A system which always blames the individual for failing to obey its rules will not last very long if it depends on the voluntary cooperation of individuals. If, on the other hand, it can respond to disagreement with violence, it has no need to avoid disagreement via self-reflection or compromise.
I agree with Graeber that violence underlies most bureaucracies, but I think he’d agree with me that bureaucracies can be more or less violent, and that the more violent they are, the less functional they are. He cites a study of 19th century South Africa that shows as much: “Comparative analysis suggests that there is a direct relation however between the level of violence employed in a bureaucratic system, and the level of absurdity and ignorance it is seen to produce.” (p. 65)
A healthy bureaucracy therefore almost never resorts to violence, even if the exclusive use of force is where it draws its foundational legitimacy from, as is the case of the state. This includes not just acts of violence but both explicit and implicit threats of violence because, as Graeber rightly notes, the tendency to overlook implicit violence allows it to spread in ways that explicit violence can’t:
It is curious how rarely citizens in industrial democracies actually think about [structural violence], or how instinctively we try to discount its importance. That is what makes it possible, for example, for graduate students to be able to spend days in the stacks of university libraries poring over Foucault-inspired theoretical tracts about the declining importance of coercion as a factor in modern life without ever reflecting on the fact that, had they insisted on their right to enter the stacks without showing a properly stamped and validated ID, armed men would have been summoned to physically remove them, using whatever force might be required. It’s almost as if the more we allow aspects of our everyday existence to fall under the purview of bureaucratic regulations, the more everyone concerned colludes to downplay the fact (perfectly obvious to those actually running the system) that all of it ultimately depends on the threat of physical harm.” (p. 58)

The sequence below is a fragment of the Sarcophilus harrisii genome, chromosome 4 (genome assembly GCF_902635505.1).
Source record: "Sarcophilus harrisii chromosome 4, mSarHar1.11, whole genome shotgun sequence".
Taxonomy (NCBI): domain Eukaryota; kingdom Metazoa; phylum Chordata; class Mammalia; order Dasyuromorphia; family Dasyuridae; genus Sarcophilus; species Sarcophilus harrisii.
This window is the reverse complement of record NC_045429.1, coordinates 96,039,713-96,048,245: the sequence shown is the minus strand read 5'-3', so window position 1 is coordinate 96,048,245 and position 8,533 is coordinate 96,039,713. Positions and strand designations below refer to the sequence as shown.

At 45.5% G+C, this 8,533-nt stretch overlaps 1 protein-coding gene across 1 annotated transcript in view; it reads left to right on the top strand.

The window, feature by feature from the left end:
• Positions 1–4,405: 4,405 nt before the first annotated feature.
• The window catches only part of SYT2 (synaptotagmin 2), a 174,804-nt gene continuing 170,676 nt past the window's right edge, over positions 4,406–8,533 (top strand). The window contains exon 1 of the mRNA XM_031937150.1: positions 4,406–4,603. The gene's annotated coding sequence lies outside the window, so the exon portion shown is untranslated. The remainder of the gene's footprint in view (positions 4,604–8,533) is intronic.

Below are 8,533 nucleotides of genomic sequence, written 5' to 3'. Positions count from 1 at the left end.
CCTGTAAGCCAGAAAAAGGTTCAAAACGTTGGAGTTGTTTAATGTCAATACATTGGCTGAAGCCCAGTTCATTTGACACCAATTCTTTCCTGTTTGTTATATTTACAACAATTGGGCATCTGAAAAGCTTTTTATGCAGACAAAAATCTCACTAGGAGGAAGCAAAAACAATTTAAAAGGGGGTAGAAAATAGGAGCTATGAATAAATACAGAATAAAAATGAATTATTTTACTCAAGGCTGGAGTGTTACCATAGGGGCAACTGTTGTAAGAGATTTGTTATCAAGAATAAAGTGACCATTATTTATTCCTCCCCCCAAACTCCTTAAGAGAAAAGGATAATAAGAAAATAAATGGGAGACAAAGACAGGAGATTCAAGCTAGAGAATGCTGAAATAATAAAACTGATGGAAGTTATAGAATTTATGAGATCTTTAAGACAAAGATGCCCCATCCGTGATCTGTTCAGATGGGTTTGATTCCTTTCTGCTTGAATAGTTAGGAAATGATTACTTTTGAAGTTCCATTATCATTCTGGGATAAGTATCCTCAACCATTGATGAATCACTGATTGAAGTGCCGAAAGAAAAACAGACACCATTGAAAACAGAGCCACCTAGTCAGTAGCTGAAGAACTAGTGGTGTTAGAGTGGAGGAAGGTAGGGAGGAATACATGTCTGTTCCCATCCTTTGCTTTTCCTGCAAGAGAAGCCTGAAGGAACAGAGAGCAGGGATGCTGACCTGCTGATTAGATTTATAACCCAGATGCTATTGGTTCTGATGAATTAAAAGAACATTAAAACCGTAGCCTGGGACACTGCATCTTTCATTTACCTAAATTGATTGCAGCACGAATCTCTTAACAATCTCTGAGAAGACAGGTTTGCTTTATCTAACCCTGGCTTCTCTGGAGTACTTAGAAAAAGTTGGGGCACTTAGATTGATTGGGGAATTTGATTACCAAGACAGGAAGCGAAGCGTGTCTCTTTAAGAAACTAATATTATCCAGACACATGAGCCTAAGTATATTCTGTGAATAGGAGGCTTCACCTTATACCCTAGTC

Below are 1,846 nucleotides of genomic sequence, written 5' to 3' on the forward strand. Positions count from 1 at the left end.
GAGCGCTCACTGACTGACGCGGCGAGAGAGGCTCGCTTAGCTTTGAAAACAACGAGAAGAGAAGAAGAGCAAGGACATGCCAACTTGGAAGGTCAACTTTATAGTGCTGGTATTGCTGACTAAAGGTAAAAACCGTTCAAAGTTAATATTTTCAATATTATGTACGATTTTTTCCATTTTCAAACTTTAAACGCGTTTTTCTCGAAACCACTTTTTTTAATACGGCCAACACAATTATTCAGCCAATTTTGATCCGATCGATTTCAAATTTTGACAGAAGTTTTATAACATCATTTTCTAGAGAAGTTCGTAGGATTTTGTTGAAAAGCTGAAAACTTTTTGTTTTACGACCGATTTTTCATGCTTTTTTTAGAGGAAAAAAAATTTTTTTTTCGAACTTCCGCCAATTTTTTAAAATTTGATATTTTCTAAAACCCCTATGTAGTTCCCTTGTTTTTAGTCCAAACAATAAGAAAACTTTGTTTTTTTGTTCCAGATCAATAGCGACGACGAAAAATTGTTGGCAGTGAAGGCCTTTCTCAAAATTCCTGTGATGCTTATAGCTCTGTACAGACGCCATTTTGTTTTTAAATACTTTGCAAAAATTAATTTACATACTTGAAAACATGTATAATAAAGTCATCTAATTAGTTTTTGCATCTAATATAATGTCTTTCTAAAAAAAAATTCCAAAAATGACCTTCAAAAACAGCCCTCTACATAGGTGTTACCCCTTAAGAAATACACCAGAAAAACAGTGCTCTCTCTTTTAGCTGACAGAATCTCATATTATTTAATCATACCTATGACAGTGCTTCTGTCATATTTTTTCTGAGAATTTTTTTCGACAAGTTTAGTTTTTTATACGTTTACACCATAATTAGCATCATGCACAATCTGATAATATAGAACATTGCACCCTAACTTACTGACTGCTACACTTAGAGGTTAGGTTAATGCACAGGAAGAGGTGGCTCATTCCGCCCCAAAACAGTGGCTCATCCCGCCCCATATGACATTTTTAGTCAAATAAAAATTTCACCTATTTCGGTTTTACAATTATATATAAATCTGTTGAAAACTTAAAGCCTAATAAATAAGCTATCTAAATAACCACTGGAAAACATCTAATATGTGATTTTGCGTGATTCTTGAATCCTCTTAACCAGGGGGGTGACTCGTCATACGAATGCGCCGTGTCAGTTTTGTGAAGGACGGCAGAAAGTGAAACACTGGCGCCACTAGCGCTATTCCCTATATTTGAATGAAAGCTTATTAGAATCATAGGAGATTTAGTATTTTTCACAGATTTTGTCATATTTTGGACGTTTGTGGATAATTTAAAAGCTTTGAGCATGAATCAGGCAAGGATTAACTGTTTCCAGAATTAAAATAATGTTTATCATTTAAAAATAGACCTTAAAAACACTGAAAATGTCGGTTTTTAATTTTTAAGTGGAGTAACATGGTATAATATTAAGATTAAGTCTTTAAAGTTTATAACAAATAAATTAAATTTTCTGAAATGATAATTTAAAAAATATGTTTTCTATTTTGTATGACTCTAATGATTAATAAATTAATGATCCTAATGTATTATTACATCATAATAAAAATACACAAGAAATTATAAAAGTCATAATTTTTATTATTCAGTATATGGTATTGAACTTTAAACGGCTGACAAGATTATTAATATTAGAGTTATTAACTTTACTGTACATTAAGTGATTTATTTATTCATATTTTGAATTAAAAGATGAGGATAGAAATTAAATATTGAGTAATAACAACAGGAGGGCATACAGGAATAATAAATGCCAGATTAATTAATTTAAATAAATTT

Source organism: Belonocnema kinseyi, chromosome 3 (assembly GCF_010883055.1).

(Unhealthy) bureaucracies create a culture of complicity
In theory [bureaucracies] are meritocracies. In fact everyone knows the system is compromised in a thousand different ways. Many of the staff are in fact there just because they are someone’s cousin, and everybody knows it. The first criterion of loyalty to the organization becomes complicity. Career advancement is not based on merit, and not even based necessarily on being someone’s cousin; above all, it’s based on a willingness to play along with the fiction that career advancement is based on merit, even though everyone knows this not to be true. Or with the fiction that rules and regulations apply to everyone equally, when, in fact, they are often deployed as a means for entirely arbitrary personal power.” (p. 27)
A dysfunctional bureaucracy blames all failures on individuals and responds to them with threats or use of force. It also creates a culture of complicity within the system such that even internal change is stymied.
This culture of complicity is not inevitable. A bureaucracy which recognizes its own inherent imperfections, and which sees its primary goal as identifying and addressing those imperfections, will not tend to reward those who claim no imperfections exist. But this is a difficult culture to develop, and so few bureaucracies have it.